Rising senior August Lamb has been a relay stud for Cavaliers over the last few years; he was “only” the 5th-fastest Cavalier with a 19.25 50 free. No other school had five men that fast or faster last season (Florida had four, and NC State and Texas had three).
While they don’t have anyone who’s immediately close to NCAA scoring range in the 200 free, the Cavaliers bring back four men who went between 1:33.3 and 1:34.4 last year in Brownstead, Aikins, Jack Wright (a 2021 NCAA qualifier), and Boyle. They get additional depth with the addition of freshman Sebastien Sergile (1:34.05).
The Cavaliers also get a potential boost from transfer Tim Connery. Assuming he’s eligible to compete this season after a late transfer, Virginia gets someone whose 50 free lifetime best of 20.42 is three years old, and who went 42.69/1:34.10 last year for the Longhorns.
DISTANCE FREE: ★
Whatever NCAA scoring potential the Cavaliers had ended when Jack Walker dropped off the roster halfway through the season. With Walker gone, the Cavaliers didn’t have a single distance swimmer entered at NCAAs.
Jack Wright hit a lifetime best of 4:15.58 in the 500 free at ACCs, and it wouldn’t take too much improvement for him to at least qualify for NCAAs in the event.
As a freshman last season, Peter Thompson didn’t get under 4:20 in the 500, but he did hit 15:06.66, which puts him with reasonable distance of a NCAA invite.
Braeden Haughey is the only distance-oriented swimmer in the freshman class, and he arrives with lifetime bests of 4:25.76/15:18.49.
Virginia loses two-time 200 back A-finalist Justin Grender, but Jack Aikins actually set the program record in that event last year while winning the B-final at NCAAs. With five of last year’s A-finalists no longer competing this year, it’s probably safe to pencil in Aikins for a top eight finish this season.
Given his strengths in the 200 back and the 50 free, it feels like Aikins should be a bit faster than his best of 46.13 in the 100 back, which he clocked leading off the Cavaliers’ 400 medley relay at NCAAs.
Matt Brownstead actually handled backstroke duties for the Cavaliers’ medley relays most of the season, and he’s been 20.93/45.83. He swam the 200 free on day three at NCAAs, but could switch to the 100 back this season.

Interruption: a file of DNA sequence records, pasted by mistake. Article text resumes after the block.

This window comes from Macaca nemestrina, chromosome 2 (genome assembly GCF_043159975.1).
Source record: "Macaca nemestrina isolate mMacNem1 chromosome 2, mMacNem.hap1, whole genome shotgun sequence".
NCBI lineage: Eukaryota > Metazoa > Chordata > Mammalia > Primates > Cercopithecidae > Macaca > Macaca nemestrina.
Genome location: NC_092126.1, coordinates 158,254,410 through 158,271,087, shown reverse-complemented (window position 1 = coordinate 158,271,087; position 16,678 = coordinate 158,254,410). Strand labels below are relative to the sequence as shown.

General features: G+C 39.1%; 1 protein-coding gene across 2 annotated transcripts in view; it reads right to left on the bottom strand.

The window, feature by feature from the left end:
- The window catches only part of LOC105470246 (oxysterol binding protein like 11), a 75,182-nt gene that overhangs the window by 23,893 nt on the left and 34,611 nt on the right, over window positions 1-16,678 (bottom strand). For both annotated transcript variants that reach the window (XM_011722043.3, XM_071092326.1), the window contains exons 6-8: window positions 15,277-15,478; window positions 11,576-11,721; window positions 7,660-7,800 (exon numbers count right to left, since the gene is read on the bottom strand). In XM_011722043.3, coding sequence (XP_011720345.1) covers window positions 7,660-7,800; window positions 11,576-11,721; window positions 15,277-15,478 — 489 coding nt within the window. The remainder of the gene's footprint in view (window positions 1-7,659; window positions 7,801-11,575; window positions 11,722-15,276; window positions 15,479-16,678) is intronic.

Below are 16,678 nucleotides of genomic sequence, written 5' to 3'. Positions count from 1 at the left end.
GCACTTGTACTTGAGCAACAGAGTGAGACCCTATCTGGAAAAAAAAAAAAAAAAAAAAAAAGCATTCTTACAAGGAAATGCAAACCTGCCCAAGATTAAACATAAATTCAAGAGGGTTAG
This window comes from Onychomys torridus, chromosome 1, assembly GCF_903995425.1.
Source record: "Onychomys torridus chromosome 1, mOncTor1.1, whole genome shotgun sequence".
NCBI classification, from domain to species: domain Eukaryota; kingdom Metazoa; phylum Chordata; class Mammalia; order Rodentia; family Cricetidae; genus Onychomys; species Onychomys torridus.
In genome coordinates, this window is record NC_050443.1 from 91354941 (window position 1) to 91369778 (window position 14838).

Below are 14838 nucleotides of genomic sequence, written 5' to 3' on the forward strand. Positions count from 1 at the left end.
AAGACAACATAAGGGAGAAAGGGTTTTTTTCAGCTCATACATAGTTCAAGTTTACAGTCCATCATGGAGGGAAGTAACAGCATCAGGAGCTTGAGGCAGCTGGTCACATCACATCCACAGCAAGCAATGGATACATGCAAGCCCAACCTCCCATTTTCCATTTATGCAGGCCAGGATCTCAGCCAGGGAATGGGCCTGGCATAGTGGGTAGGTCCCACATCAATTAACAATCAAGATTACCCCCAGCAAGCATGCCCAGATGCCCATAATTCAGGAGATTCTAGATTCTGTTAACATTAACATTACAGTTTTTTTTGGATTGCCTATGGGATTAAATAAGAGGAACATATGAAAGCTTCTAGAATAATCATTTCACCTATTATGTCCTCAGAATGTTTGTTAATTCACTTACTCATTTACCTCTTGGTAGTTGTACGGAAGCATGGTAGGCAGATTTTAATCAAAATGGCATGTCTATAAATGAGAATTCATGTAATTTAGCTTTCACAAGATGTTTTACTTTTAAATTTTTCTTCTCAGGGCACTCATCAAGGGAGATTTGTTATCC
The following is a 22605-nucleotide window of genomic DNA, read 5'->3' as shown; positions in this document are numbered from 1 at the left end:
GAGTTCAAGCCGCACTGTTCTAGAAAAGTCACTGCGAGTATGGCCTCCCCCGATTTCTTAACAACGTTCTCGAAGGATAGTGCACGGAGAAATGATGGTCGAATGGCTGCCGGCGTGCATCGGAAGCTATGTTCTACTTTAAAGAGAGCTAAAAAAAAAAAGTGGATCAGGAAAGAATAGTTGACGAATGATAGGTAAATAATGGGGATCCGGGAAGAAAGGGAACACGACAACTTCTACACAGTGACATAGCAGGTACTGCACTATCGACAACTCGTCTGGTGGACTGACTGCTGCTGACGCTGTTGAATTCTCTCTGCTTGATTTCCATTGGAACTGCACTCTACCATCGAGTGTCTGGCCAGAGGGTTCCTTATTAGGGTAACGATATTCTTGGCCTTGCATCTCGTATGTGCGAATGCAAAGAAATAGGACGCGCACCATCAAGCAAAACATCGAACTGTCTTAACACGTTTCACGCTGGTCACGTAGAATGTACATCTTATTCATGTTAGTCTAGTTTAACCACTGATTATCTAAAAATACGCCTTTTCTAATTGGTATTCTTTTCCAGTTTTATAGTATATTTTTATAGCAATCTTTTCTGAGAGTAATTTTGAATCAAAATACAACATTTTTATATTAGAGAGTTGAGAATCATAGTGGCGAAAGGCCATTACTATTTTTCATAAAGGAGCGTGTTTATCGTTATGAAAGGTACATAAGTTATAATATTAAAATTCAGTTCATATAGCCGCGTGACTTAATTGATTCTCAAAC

Freshman Braeden Haughey went 56.8 in LCM this summer, and has been 1:43.86 in yards, so it’ll be interesting to see if he develops more as a distance guy or a backstroker while in Charlottesville.
Noah Nichols couldn’t quite match his freshman year times last season, but he still qualified for NCAAs, finishing 19th in both distances. His 100 breast lifetime best of 51.36 would’ve just made the A-final, while his best of 1:52.98 in the 200 would’ve also put him 19th.
Neither Max Iida nor Daniel Worth made strides in their 100s last season, with both essentially matching the 53-lows they had before college. But Idia improved from 1:59.71 to 1:53.77 in the 200, suggesting that he could be someone who makes an impact in that event before too long.
Tim Connery owns lifetime bests of 53.19/1:57.19, and while it doesn’t seem like he’ll make this discipline a focus, you might see him pop in on some relays during dual meet season.
Rising senior Josh Fong was the Cavaliers’ only individual butterfly swimmer at NCAAs last year, finishing 36th in the 100 and 24th in the 200. He has lifetime bests of 46.48/1:42.27; that 200 time is only about half a second away from NCAA scoring. He handled the relays at ACCs, splitting 20.43/46.12, and then split 45.52 at NCAAs.
Matt King took over the fly leg for the NCAA 200 medley and delivered a 19.94, but his best 100 time is a 46.95, and he DFS’d that event at NCAAs.
The Cavalier newcomers are bringing reinforcements to this disciplines, however. Tim Connery arrives with a 100 fly best of 45.56, about half a second away from NCAA scoring. Freshman Kamal Muhammad has already been 46.66 in the 100, less than a second shy of what it took to qualify last season. The versatile Sebastien Sergile goes 47.50/1:44.05, and the 200 fly could be part of his championship event lineup down the road.
The Cavaliers lose their best two-distance IMer with the graduation of Casey Storch.